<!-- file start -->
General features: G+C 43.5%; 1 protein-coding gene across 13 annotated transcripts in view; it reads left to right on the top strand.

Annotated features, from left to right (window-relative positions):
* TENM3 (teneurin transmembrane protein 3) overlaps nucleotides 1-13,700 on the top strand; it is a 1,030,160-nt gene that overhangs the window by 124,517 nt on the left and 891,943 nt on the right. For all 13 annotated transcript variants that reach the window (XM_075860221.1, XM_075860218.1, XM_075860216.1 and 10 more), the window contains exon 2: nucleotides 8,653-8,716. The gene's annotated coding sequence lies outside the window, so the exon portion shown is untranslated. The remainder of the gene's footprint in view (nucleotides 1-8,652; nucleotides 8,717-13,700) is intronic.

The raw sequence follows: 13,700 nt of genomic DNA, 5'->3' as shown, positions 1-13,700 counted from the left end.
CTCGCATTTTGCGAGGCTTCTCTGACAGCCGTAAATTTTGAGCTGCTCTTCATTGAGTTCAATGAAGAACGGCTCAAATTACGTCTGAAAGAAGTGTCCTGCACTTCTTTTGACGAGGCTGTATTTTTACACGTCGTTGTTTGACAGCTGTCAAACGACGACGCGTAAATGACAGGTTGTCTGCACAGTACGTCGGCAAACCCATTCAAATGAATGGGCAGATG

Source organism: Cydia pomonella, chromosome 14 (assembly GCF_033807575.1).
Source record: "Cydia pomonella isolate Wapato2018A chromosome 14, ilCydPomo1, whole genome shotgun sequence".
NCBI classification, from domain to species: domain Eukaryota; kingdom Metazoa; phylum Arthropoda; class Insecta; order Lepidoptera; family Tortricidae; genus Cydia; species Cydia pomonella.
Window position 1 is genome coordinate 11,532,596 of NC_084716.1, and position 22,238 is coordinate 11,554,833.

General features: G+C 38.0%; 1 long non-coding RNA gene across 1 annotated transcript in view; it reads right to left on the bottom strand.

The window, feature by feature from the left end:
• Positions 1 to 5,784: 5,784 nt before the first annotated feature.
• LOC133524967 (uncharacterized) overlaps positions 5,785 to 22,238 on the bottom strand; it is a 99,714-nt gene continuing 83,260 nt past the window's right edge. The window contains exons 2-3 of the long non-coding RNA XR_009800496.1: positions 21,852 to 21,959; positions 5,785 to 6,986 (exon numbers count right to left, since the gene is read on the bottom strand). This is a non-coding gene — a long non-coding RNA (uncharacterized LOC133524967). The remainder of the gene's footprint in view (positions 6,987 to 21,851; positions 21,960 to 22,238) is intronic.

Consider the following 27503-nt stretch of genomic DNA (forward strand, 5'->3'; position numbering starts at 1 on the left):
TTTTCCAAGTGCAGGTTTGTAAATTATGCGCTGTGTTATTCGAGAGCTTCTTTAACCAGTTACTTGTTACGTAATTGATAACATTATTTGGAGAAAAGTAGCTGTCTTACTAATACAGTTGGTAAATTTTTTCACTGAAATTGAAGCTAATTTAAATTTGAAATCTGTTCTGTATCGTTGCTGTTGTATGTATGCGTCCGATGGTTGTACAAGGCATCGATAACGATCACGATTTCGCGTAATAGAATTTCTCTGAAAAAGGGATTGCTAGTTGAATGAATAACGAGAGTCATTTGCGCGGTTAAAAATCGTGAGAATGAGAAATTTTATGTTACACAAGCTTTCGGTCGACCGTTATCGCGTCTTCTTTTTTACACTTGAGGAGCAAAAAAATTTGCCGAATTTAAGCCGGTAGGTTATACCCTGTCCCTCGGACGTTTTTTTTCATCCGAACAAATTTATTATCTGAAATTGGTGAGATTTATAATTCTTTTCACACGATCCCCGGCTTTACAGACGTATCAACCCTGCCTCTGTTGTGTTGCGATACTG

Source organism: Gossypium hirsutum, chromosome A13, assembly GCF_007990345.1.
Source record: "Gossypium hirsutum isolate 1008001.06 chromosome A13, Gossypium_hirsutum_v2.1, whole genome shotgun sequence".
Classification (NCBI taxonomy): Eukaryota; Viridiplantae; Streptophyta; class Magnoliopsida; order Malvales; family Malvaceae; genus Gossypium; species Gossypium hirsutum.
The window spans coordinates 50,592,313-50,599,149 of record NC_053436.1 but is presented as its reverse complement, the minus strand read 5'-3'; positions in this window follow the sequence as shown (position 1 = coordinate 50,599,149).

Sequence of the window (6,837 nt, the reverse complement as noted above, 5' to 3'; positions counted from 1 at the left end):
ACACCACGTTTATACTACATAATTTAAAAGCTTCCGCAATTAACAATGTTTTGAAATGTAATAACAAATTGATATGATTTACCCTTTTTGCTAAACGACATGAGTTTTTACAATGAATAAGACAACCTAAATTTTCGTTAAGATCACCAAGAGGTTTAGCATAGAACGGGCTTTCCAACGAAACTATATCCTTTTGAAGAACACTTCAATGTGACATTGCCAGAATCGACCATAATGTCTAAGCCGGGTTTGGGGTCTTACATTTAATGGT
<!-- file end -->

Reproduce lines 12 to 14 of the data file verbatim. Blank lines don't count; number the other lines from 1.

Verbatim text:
• Positions 1 to 5,784: 5,784 nt before the first annotated feature.
• LOC133524967 (uncharacterized) overlaps positions 5,785 to 22,238 on the bottom strand; it is a 99,714-nt gene continuing 83,260 nt past the window's right edge. The window contains exons 2-3 of the long non-coding RNA XR_009800496.1: positions 21,852 to 21,959; positions 5,785 to 6,986 (exon numbers count right to left, since the gene is read on the bottom strand). This is a non-coding gene — a long non-coding RNA (uncharacterized LOC133524967). The remainder of the gene's footprint in view (positions 6,987 to 21,851; positions 21,960 to 22,238) is intronic.

Consider the following 27503-nt stretch of genomic DNA (forward strand, 5'->3'; position numbering starts at 1 on the left):